27
Sep
2010

Magnifying Glass Effect With jQuery

I was playing around with neat little effect. Turned out to be pretty easy with jQuery. I don’t consider this a tutorial of how to do this effect, so much as a quick write-up.

First, click here for a demo (opens a new window).
The Magnifying Glass Effect

HTML

First here’s the HTML:

<img id="main_image" title="The Mona Lisa" src="monaLisaSmall.jpg" alt="The Mona Lisa" />
<div id="glass">
   <div id="glass-image"></div>
</div>

Basically, I have the image in your standard <img> tag.  Then I have two nested <div>’s.  The outer one (id=”glass”) will have the magnifying glass graphic, and the inner one (id=”glass-image”) will have the magnified image.  You’ll see later that these div’s don’t need to be placed in any particular spot on the page (they’ll have absolute positioning).

CSS

And the styles associated with this:

<style type="text/css">
#glass {
   background-image:url('magglass.png');
   background-repeat:no-repeat;
   background-position:top left;
   width:250px;
   height:170px;
   padding-top:10px;
   padding-left:92px;
   margin:0;
   position:absolute;
   display:none; /* we don't want this to display when the page loads */
}
#glass-image {
   background-image:url('monalisaLarge.jpg');
   width:150px;
   height:150px;
   background-repeat:no-repeat;
   margin:0;
   padding:0;
   cursor:none; /* only works in some browsers */
}
</style>

Taking this bit by bit:  For the div#glass, I added the magnifying glass graphic as a non-repeating background image.  Since this div has no real content, I also set its width and height to correspond to the magnifying glass image.  The paddings are there to position the inner div (i.e. the magnified image).  Position is absolute because we’re going to moving this thing around, and the display is “none” because when you first go to the page, no image should show.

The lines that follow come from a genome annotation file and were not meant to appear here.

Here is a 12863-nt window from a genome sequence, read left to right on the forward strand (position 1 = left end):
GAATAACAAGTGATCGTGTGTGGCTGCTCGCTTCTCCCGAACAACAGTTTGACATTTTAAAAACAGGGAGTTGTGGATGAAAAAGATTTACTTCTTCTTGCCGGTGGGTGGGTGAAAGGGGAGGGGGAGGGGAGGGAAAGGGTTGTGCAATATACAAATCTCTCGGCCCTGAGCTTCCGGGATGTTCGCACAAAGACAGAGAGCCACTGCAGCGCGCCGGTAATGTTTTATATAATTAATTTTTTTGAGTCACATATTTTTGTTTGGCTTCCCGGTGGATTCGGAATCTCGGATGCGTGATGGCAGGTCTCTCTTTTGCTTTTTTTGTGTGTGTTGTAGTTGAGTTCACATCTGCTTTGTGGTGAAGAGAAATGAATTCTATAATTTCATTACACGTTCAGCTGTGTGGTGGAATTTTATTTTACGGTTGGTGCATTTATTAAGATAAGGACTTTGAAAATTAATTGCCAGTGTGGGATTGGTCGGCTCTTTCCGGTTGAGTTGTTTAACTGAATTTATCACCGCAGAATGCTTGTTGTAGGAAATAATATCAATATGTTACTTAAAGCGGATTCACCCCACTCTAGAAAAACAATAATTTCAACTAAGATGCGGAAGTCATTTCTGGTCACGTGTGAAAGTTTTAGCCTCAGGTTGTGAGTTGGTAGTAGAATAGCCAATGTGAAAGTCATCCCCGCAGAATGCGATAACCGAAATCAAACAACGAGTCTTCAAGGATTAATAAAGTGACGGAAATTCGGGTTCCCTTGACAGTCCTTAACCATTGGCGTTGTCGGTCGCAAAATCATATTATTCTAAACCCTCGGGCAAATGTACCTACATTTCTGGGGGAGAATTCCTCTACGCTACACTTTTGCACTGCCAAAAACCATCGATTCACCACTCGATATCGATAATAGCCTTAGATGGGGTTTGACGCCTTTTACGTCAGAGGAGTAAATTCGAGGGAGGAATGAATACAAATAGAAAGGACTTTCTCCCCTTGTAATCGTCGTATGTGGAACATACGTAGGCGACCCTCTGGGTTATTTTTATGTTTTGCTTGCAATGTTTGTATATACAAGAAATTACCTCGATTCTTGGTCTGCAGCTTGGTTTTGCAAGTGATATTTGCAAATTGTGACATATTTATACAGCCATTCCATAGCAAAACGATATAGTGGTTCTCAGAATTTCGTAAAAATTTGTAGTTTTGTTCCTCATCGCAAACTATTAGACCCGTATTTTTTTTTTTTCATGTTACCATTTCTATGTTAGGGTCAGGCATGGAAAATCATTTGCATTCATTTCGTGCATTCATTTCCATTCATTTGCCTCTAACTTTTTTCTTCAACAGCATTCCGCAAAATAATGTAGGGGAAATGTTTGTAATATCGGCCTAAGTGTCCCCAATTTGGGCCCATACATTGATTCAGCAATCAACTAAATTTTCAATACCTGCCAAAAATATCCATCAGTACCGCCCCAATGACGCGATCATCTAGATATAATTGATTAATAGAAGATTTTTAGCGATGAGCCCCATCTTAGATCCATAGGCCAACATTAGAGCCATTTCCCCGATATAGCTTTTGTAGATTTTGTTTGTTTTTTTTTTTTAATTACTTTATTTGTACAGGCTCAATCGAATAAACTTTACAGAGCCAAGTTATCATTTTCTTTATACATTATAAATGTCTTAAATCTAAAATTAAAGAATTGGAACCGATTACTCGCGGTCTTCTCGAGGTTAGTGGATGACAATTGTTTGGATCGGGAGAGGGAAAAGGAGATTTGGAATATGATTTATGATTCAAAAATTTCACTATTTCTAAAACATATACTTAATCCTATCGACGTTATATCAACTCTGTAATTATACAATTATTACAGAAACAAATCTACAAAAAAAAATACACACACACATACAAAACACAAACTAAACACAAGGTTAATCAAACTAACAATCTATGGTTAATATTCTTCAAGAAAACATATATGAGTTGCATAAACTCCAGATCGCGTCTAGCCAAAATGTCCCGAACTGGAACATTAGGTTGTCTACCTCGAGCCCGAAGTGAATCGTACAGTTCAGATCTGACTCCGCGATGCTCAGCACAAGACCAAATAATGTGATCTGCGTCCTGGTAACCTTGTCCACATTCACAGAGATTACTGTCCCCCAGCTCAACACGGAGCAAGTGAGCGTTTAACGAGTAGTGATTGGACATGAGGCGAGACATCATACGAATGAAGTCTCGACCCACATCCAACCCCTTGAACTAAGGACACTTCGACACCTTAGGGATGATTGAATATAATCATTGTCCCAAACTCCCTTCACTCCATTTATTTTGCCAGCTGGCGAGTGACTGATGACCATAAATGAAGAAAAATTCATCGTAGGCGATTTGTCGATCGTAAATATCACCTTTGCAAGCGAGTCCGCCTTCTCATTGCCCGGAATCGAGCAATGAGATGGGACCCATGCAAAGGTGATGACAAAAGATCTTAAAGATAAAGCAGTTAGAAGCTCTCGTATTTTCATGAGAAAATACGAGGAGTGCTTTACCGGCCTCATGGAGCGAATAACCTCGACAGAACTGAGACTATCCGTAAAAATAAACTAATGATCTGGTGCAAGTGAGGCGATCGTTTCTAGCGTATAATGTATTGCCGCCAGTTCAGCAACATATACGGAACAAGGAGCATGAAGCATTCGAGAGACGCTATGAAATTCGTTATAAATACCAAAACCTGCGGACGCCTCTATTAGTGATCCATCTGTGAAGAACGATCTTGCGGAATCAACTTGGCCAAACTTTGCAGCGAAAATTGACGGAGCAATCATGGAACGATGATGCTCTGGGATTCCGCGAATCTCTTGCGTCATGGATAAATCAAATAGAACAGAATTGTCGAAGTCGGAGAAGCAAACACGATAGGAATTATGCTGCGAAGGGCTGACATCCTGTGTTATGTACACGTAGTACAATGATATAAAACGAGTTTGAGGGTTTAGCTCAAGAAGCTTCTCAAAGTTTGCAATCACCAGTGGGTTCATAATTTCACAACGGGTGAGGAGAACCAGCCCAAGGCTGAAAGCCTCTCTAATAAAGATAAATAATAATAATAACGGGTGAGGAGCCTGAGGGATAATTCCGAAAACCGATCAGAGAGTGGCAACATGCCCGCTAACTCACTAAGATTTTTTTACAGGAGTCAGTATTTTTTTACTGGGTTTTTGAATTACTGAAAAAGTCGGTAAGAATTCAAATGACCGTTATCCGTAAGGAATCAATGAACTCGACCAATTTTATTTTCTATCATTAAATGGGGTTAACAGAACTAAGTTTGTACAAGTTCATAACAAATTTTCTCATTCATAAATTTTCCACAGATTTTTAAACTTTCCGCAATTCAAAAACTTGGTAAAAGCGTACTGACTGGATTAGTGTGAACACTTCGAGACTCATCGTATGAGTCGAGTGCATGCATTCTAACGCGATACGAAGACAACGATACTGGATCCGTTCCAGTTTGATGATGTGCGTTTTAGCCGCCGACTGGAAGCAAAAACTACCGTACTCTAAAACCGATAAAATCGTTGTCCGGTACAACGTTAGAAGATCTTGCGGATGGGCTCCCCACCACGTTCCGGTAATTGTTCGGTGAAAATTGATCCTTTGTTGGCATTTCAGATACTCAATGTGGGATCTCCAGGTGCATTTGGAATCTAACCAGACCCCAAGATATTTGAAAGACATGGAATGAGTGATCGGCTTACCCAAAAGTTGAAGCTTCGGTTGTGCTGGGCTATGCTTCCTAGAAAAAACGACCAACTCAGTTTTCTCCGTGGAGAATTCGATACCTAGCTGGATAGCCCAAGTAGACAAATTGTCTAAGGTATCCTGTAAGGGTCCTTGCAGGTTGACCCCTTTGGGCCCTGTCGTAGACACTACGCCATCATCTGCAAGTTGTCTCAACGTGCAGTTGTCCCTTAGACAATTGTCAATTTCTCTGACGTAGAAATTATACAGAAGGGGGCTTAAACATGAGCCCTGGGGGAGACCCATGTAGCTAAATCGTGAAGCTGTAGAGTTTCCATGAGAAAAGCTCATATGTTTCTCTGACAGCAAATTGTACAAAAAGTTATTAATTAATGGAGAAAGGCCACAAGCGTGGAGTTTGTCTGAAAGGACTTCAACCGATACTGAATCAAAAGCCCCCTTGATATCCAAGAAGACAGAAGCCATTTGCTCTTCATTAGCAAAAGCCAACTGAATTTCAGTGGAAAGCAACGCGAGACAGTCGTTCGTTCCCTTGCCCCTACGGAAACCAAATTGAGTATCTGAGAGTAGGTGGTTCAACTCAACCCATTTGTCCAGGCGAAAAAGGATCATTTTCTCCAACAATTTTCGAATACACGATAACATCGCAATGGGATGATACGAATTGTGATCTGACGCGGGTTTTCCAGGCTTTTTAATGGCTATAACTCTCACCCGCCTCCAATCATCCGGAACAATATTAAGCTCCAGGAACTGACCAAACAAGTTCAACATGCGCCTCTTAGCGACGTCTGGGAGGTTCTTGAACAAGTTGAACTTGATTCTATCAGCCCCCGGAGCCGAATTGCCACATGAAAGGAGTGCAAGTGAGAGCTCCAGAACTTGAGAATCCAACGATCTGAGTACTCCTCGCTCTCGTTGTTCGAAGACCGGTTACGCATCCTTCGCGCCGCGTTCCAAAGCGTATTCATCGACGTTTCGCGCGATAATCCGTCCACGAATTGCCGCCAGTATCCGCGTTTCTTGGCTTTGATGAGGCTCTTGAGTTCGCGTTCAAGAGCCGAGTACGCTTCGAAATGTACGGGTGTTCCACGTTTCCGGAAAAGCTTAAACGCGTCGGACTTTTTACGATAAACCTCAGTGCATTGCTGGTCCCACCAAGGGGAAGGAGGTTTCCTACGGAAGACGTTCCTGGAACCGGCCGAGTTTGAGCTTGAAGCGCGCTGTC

For the div#glass-image, we set the background image (non-repeating) to the larger “magnified” image.  What’s nice, is since this is in the CSS, it loads when the page does to help reduce delays later.  The width and height I set to 150px each&emdash;the size of the magnified area.  Whatever you use (e.g. if you use a different magnifying glass graphic), take note of it because it will become important for positioning in the javascript.  Lastly, I set the cursor to “none.”  Now depending on which browser you use, this may or may not do anything.  If it works, when you see the magnifying glass, you won’t see the little cursor arrow.  Otherwise, it will be smack in the middle.

Javascript with jQuery

And finally, here’s the Javascript code:

<script type="text/javascript" src="jquery.js"></script>
<script type="text/javascript">
$(document).ready(function() {

   /* bind mouseover event to this anonymous function */
   $("#main_image").mouseover(function(e) {
      $(document).mousemove(myMM); /* bind function to the mousemove event */
      $("#glass").fadeIn('fast'); /* and quickly fadeIn the magnifying glass */
   });
});
function myMM(e) {
   /* set variables with the width and height of the
       large and small versions of the picture */
   var W = 743;
   var H = 1155;
   var w = 192;
   var h = 300;

   /* create a few jQuery objects */
   var monaImage = $("#monaimage");
   var glassImage = $("#glass-image");
   var glass  = $("#glass");

   /* position the glass div such that it is
       centered at the current location of the mouse */
   glass.css("left",e.pageX-75-92+"px").css("top",e.pageY-75-10+"px");

   /* calculate the position of the mouse on the small image */
   var xs = e.pageX - monaImage.offset().left;
   var ys = e.pageY - monaImage.offset().top;

   /* calculate the position of the glass "background" (magnified image)
       this is the distance to center minus the position on the large image */
   var bx = glassImage.width()/2 - xs*W/w;